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Study Shows That Security Trays Are Actually the Grossest Part of Flying

Wellness Lifestyle Airports + Flying
by Tim Wenger Sep 6, 2018

If you’ve ever found yourself feeling ill after a flight, those surrounding you in the security line may be to blame. It turns out that the security trays may be the dirtiest part of the entire flying experience, thanks to high volume of people and possessions using them each day. Scientists from England’s University of Nottingham and Finland’s National Institute for Health and Welfare conducted tests on the plastic trays flyers use to send their possessions through the security scanner at Helsinki Airport. Their discoveries are quite shocking, particularly if you’re a diligent germaphobe. The New York Times reported that the scientists discovered traces of multiple viral diseases on half of the trays surveyed in the study.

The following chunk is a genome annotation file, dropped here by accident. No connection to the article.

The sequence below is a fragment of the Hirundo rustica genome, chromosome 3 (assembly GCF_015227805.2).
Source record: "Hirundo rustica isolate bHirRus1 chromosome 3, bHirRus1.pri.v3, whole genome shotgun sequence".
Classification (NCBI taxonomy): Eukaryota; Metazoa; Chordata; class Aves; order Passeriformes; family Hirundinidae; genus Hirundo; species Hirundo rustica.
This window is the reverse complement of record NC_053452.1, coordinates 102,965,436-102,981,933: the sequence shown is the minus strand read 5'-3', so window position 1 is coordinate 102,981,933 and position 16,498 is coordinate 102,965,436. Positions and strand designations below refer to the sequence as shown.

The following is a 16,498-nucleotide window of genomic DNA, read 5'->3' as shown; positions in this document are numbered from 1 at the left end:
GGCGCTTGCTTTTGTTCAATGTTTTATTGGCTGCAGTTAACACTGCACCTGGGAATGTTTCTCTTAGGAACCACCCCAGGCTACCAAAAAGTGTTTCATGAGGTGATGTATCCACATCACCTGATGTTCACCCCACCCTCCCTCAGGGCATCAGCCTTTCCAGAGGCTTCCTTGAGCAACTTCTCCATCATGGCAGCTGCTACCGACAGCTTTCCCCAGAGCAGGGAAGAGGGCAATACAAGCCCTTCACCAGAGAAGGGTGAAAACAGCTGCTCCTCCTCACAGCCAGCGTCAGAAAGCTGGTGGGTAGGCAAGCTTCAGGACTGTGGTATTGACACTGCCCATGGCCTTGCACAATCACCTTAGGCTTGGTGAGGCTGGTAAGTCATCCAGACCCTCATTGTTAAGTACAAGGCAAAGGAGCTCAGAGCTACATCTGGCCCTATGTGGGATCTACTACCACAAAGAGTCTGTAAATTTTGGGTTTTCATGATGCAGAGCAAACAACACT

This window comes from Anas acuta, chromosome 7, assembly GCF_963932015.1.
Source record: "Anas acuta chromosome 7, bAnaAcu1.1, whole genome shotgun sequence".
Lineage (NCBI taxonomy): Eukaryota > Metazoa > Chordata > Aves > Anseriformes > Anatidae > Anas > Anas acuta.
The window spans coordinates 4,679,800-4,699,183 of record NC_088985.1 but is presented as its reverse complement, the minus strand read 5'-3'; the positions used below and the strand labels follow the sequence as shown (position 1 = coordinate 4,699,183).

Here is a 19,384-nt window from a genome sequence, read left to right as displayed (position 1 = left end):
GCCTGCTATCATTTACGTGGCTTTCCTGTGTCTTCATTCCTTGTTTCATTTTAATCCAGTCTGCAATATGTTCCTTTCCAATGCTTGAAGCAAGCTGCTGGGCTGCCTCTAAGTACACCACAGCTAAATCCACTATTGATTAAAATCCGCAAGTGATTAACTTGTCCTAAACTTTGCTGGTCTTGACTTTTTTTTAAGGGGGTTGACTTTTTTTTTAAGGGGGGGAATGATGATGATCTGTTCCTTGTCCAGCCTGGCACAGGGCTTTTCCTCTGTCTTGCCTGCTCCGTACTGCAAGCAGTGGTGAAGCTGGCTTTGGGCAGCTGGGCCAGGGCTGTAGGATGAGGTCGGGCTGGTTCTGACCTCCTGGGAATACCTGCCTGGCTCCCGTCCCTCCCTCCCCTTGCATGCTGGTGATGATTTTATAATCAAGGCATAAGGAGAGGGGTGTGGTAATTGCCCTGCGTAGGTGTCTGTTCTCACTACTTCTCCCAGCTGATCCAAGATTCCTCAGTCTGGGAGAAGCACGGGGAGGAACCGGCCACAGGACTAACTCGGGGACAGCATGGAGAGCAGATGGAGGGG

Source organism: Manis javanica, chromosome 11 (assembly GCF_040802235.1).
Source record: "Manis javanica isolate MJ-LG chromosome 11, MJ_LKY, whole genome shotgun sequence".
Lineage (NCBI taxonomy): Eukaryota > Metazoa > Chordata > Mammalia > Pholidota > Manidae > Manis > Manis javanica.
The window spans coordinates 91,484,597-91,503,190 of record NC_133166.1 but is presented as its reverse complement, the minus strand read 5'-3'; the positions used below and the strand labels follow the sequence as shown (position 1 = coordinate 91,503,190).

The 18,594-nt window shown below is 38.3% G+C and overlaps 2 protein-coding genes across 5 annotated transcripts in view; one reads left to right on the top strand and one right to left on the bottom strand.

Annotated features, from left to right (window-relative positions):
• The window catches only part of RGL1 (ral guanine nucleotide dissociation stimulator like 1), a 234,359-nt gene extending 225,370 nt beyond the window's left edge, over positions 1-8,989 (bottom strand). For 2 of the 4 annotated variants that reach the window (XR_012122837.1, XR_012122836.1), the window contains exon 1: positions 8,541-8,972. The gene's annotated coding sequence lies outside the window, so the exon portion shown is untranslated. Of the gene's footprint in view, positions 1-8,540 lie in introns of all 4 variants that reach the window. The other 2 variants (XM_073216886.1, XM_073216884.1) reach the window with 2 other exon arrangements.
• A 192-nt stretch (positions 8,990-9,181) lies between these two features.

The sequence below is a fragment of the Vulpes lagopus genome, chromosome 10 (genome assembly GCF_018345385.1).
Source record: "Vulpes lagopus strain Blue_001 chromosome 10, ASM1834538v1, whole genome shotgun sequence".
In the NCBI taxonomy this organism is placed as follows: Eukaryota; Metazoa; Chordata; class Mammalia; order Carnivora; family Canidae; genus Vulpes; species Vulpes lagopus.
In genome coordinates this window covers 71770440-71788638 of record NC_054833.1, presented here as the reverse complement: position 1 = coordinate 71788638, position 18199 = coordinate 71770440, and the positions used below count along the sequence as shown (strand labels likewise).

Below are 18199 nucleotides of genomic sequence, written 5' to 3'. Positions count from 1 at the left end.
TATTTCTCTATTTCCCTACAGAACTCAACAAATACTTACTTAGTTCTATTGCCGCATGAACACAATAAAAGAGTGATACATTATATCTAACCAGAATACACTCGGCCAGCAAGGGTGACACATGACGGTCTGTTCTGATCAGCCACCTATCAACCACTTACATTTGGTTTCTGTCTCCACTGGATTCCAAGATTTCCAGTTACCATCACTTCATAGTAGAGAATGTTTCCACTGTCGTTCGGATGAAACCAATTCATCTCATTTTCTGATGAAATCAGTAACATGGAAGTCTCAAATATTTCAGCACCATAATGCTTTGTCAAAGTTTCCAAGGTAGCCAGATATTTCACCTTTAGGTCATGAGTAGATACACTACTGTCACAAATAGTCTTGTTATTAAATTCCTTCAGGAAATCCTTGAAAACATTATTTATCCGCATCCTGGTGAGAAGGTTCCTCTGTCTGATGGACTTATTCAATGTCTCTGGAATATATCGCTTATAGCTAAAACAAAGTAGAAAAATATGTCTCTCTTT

During the study, which took place during the winter of 2016, frequently touched surfaces at the airport were swabbed both during and after the airport’s busiest flying hours. But the dirtiest part of the flying experience appears to be the security trays, where traces of rhinovirus, the source of the common cold and the influenza A virus, were found. “At Finavia airports, the hygiene protocols are carried in accordance to health officials’ requirements — all surfaces are cleaned daily and all security checkpoint trays, etc., are washed regularly,” said Finavia, the company that operates Helsinki Airport, to the Times in an email.

While you certainly can’t control the hygiene habits of your fellow passengers, this news at least confirms the importance of following basic sanitation and cleanliness practices. Germs are everywhere, but there’s no guarantee that the unavoidable process of passing through security before your flight will result in you catching a cold. Just be sure to hit the restroom and wash your hands before settling in at the gate.

H/T: The New York Times

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